There is a note on the common interests of the roleplaying community, and Fine describes these as the components of fantasy role-playing gaming. This resounds with Mackay’s findings as well. There is a list of bullet points of interests which are described as relevant: wargaming, fantasy literature, mythology, history, physical science, mysticism, Society for Creative Anachronism experience. A thing to note about these is that many of them are focused around the ideas of model-construction.

On reasons why people play games: there is a large category which is escapism. One of the special items in this category is the idea of escape from self. This idea connects to role-experimentation and identity play that is discussed by Turkle.

Fine also notes, with continuing discomfort, the notable absence of women from fantasy role-playing culture. One note is that women tend towards social settings in play, so, while role-playing would seem to be a natural passtime for female players, there is an emphasis that role-playing is a sublimation of aggressive physical play, which is a sterotypically male developmental pattern.

On the nature of the constructed fantasy in these worlds, Fine notes that there are several “folk ideas” or values that are present or embedded in game worlds:

  • Unlimited good. This goodness is in the sense of material or other rewards. There is always infinite possibility for reward in dungeons.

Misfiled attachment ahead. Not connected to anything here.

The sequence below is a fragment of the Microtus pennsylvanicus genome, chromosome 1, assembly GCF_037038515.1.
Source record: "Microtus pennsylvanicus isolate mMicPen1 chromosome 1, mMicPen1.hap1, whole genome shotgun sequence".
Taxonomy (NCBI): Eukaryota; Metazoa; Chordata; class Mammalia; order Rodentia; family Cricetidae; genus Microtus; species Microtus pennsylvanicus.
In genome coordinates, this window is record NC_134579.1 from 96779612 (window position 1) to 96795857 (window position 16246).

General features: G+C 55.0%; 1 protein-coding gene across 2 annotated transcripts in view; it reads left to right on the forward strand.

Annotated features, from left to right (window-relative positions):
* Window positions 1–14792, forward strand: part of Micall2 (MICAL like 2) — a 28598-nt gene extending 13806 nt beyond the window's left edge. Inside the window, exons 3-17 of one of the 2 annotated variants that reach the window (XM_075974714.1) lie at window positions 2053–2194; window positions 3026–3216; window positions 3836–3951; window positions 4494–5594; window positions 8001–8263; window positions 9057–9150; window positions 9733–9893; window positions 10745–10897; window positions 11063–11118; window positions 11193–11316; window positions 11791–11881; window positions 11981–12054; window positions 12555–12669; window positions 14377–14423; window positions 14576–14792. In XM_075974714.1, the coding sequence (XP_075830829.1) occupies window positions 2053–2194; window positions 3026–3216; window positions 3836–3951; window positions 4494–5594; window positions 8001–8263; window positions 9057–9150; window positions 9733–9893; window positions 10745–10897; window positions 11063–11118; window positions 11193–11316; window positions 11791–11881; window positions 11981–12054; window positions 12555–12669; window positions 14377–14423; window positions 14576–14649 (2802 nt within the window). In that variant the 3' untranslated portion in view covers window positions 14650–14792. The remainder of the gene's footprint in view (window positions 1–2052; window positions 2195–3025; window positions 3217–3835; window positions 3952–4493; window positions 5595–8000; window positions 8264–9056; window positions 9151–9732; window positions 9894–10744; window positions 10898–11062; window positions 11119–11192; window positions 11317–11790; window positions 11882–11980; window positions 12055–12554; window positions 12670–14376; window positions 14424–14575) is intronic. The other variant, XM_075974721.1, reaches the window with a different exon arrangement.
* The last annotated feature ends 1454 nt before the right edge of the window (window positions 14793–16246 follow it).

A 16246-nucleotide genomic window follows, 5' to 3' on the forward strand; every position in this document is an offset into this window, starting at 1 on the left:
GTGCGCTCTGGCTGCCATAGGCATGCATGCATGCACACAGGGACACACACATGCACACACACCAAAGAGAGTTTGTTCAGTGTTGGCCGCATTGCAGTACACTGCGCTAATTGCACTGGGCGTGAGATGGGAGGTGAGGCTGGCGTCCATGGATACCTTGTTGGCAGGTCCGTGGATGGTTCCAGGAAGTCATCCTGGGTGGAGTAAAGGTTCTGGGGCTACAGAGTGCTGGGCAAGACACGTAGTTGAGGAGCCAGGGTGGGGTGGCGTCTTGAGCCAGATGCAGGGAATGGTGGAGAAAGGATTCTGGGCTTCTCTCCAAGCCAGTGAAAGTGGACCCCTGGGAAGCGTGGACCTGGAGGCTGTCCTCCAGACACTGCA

• Oppositional nature of the world. The worlds are framed in the context of good versus evil in clear and stark terms.
  • Western morality and culture is identified as good, whereas anything else that is deviant or outside can be cast as evil.
  • Prevailing virtue of courage. Courageous behavior is met with increased rewards. Luck is seen as part of it, but success is rationalized with courage.

There is a paradox of reason and logic in fantasy worlds. Fine discusses several layers of logicality: there is realism, where the game is held to certain standards of realistic logic. The example given with this is in the portrayal of medieval worlds. Logic tends to relate to the coherence of the game according to its rules and logical flow. The primary issue at stake is consistency. As long as the realism and logic are consistent, then the game flows appropriately and is not frustrating to the players.

Description of the world setting: The Empire of the Petal Throne, by M. A. R. Barker. The appeal of this setting, as described by Fine seems to be the discovery of the exoticism of the alien world. The appeal of this seems like a social MMOG, where there is a whole culture to learn and be fascinated and surprised by.